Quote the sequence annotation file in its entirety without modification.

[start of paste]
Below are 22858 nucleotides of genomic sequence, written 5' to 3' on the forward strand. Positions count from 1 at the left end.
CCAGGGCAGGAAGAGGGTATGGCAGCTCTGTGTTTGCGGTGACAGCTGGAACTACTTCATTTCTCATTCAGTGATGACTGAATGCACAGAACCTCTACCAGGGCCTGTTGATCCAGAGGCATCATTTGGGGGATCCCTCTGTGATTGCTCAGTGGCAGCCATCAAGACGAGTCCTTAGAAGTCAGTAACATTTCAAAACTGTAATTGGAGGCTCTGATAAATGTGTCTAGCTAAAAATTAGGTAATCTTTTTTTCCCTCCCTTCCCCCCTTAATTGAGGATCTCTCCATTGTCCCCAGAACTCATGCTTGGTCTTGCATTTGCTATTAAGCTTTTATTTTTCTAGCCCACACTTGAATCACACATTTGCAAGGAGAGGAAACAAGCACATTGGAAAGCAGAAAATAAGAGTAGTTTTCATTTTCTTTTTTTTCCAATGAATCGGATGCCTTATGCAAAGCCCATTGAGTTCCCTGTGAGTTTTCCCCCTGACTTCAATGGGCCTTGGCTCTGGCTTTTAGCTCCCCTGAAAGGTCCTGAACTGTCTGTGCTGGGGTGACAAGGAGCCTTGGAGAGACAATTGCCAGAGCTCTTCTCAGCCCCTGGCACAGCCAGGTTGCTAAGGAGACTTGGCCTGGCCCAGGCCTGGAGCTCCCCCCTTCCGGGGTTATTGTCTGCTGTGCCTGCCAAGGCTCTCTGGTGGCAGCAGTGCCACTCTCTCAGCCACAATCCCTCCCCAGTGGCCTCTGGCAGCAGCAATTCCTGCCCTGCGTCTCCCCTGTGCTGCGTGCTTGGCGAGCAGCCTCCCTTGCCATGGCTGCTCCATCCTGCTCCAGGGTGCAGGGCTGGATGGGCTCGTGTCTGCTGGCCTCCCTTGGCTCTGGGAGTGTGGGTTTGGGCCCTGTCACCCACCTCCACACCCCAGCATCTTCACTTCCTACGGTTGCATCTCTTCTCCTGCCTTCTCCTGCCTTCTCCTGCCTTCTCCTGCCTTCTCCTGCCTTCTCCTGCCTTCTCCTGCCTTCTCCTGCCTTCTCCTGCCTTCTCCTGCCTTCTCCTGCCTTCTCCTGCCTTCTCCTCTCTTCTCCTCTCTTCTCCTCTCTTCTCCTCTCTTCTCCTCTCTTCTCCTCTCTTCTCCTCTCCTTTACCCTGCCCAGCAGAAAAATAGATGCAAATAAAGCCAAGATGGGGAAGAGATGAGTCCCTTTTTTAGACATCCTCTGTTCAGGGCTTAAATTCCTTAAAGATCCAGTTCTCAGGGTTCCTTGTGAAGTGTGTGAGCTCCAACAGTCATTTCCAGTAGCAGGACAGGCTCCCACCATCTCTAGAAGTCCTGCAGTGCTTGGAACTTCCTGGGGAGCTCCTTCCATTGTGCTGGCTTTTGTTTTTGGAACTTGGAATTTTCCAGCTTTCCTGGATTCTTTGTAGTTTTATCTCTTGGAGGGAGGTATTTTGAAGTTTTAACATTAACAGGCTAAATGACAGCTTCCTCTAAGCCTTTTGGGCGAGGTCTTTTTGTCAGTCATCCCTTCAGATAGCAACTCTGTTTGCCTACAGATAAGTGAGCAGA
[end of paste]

Below are 22858 nucleotides of genomic sequence, written 5' to 3' on the forward strand. Positions count from 1 at the left end.
CCAGGGCAGGAAGAGGGTATGGCAGCTCTGTGTTTGCGGTGACAGCTGGAACTACTTCATTTCTCATTCAGTGATGACTGAATGCACAGAACCTCTACCAGGGCCTGTTGATCCAGAGGCATCATTTGGGGGATCCCTCTGTGATTGCTCAGTGGCAGCCATCAAGACGAGTCCTTAGAAGTCAGTAACATTTCAAAACTGTAATTGGAGGCTCTGATAAATGTGTCTAGCTAAAAATTAGGTAATCTTTTTTTCCCTCCCTTCCCCCCTTAATTGAGGATCTCTCCATTGTCCCCAGAACTCATGCTTGGTCTTGCATTTGCTATTAAGCTTTTATTTTTCTAGCCCACACTTGAATCACACATTTGCAAGGAGAGGAAACAAGCACATTGGAAAGCAGAAAATAAGAGTAGTTTTCATTTTCTTTTTTTTCCAATGAATCGGATGCCTTATGCAAAGCCCATTGAGTTCCCTGTGAGTTTTCCCCCTGACTTCAATGGGCCTTGGCTCTGGCTTTTAGCTCCCCTGAAAGGTCCTGAACTGTCTGTGCTGGGGTGACAAGGAGCCTTGGAGAGACAATTGCCAGAGCTCTTCTCAGCCCCTGGCACAGCCAGGTTGCTAAGGAGACTTGGCCTGGCCCAGGCCTGGAGCTCCCCCCTTCCGGGGTTATTGTCTGCTGTGCCTGCCAAGGCTCTCTGGTGGCAGCAGTGCCACTCTCTCAGCCACAATCCCTCCCCAGTGGCCTCTGGCAGCAGCAATTCCTGCCCTGCGTCTCCCCTGTGCTGCGTGCTTGGCGAGCAGCCTCCCTTGCCATGGCTGCTCCATCCTGCTCCAGGGTGCAGGGCTGGATGGGCTCGTGTCTGCTGGCCTCCCTTGGCTCTGGGAGTGTGGGTTTGGGCCCTGTCACCCACCTCCACACCCCAGCATCTTCACTTCCTACGGTTGCATCTCTTCTCCTGCCTTCTCCTGCCTTCTCCTGCCTTCTCCTGCCTTCTCCTGCCTTCTCCTGCCTTCTCCTGCCTTCTCCTGCCTTCTCCTGCCTTCTCCTGCCTTCTCCTGCCTTCTCCTGCCTTCTCCTCTCTTCTCCTCTCTTCTCCTCTCTTCTCCTCTCTTCTCCTCTCTTCTCCTCTCTTCTCCTCTCCTTTACCCTGCCCAGCAGAAAAATAGATGCAAATAAAGCCAAGATGGGGAAGAGATGAGTCCCTTTTTTAGACATCCTCTGTTCAGGGCTTAAATTCCTTAAAGATCCAGTTCTCAGGGTTCCTTGTGAAGTGTGTGAGCTCCAACAGTCATTTCCAGTAGCAGGACAGGCTCCCACCATCTCTAGAAGTCCTGCAGTGCTTGGAACTTCCTGGGGAGCTCCTTCCATTGTGCTGGCTTTTGTTTTTGGAACTTGGAATTTTCCAGCTTTCCTGGATTCTTTGTAGTTTTATCTCTTGGAGGGAGGTATTTTGAAGTTTTAACATTAACAGGCTAAATGACAGCTTCCTCTAAGCCTTTTGGGCGAGGTCTTTTTGTCAGTCATCCCTTCAGATAGCAACTCTGTTTGCCTACAGATAAGTGAGCAGA